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Rape survivor shares hope, wisdom on latest ‘I Am Second’ video

DALLAS (BP) – After he drugged and raped her, she sat on his kitchen floor blaming herself, thinking perhaps it had been a nightmare, and swearing to never tell a soul her trauma.

That night sent Monica Amanda Zuniga Bailey on a whirlwind of empty intimacies before she reconnected with God and began a years-long process of healing. Four years later, it almost happened again before Bailey made it home safely, fleeing another man trying to drug her over drinks with a friend at a bar.

“Waking up the next morning in my bed alone, after being drugged and escaping what felt like a repeat, put me in a place where I knew something had to change,” she said. “I did something that I hadn’t done in years, and I had a conversation with God. I asked Him if He was real, then He needed to say something in that moment. I heard a voice in my heart say, ‘Look up the meaning of your name.’”

“Unique, alone, only one” is her first name Monica; her second name, Amanda, is “worthy of love.”

“It was in that moment that I felt the physical, wrap-around presence of God’s love overcome me,” she said. “That was the moment that I made the choice to surrender my life to Him.”

Bailey tells her story in the latest installment of the “I Am Second” videos of salvation and restoration testimonies produced by the Dallas-based non-profit ministry by the same name.

Bailey sees a role for the church to play in helping rape survivors heal and in discipling young men and women in today’s sexualized society. Both professional counseling and Christian mentors have helped her recover.

“With the intimate violence of rape and any sort of sexual abuse, it’s very difficult to get past that and find healing,” she told Baptist Press. “I’m 11 years on the other side of it, and so I’m speaking from a totally different place I spoke from three years outside of it, five years outside of it, and six years outside of it.

“My hope and prayer is that other women who have experienced this trauma can see my life as a testimony and example of God’s faithfulness and ability to really redeem and restore all things, and I’m a living, breathing testimony of that, even before I met my husband (Paul),” she said. “But now married and working towards building our own family, there are many things I thought were just taken from me, and God has redeemed all of it.”

She appreciates that churches uphold the sacredness of sexual intimacy.

“But what I wish the church knew and spoke more about was the reality that one in three women are victims of sexual abuse,” she said, “and many of these women experienced that even in their childhood.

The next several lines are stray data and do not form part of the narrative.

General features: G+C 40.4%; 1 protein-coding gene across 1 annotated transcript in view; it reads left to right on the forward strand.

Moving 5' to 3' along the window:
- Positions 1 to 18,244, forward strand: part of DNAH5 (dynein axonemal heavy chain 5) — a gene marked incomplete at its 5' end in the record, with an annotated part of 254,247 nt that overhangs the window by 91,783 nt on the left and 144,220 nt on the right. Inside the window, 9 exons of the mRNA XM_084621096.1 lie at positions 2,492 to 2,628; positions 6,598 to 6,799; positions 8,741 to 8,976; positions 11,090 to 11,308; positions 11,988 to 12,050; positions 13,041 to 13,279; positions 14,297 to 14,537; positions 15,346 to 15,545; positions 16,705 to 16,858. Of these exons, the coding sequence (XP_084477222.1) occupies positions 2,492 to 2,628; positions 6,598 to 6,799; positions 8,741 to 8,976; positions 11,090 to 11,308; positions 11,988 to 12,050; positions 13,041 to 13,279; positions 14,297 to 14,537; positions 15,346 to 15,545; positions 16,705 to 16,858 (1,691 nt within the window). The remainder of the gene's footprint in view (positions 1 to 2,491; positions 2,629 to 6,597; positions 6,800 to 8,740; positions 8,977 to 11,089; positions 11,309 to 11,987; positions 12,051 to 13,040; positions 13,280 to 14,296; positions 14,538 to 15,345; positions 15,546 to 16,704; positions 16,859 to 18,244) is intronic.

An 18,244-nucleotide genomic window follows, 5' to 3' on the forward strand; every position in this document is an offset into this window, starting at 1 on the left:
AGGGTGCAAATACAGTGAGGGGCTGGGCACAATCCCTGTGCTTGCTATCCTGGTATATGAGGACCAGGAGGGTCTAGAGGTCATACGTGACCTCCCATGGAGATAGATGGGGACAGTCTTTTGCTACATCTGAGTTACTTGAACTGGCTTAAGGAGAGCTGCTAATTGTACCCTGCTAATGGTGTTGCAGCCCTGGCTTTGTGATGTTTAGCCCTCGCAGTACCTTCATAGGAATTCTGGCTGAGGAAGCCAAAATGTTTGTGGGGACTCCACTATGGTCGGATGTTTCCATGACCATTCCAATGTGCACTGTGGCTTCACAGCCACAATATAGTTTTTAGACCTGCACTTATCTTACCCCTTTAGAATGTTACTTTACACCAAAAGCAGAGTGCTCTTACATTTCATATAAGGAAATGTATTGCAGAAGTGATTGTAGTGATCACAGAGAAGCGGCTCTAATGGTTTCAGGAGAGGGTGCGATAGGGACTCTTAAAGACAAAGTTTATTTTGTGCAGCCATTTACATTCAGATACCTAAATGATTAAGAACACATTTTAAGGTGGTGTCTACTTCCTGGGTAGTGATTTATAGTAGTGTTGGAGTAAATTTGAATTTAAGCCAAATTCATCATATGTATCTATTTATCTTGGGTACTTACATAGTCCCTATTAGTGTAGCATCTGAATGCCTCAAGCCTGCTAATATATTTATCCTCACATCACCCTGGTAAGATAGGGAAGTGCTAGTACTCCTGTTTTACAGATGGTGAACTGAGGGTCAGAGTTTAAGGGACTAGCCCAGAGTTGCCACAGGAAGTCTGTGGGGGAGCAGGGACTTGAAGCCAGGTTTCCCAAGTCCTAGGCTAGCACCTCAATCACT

“We tend to shy away from the intimate topic of sex from the pulpit when it comes to abuse. And I wish the church just talked more openly about the reality of that kind of abuse that many of the women that are sitting in their pews have experienced. And also just to make parents more aware, to allow victims to feel safe and to come to someone on staff and talk about it.”

Parents are also important in normalizing the conversation and establishing the proper environment and context for children to discuss the issue and for survivors to seek help and support.

Christian mentors in the church discipled Bailey, helping her cling to God’s Word and correct the lies she had come to believe about herself.

“Through the healing I pursued, I now have a solid foundation and right view of who God is, and a right view of what happened to me,” she said, “and a right view of the brokenness of our world, a right view of Scripture saying and God will work it all together for our good.”

Bailey launched the “We Are Unveiled” ministry to rape and sex abuse survivors in 2015, four years after she was raped. She placed the ministry on hold in 2019 to focus more on a speaking tour, but still receives and responds to stories on the website.

She and Paul, now 33 and 36, respectively, have been married four months.

“When we met it was really a God-ordained thing. We truly believe that God’s timing was perfect, even though at times we felt like it was late,” she said. “I’m so grateful for when we met and now that we’re married. I do think there’s something to be said about me being on the other side of being fully healed and restored, and then coming into marriage now.”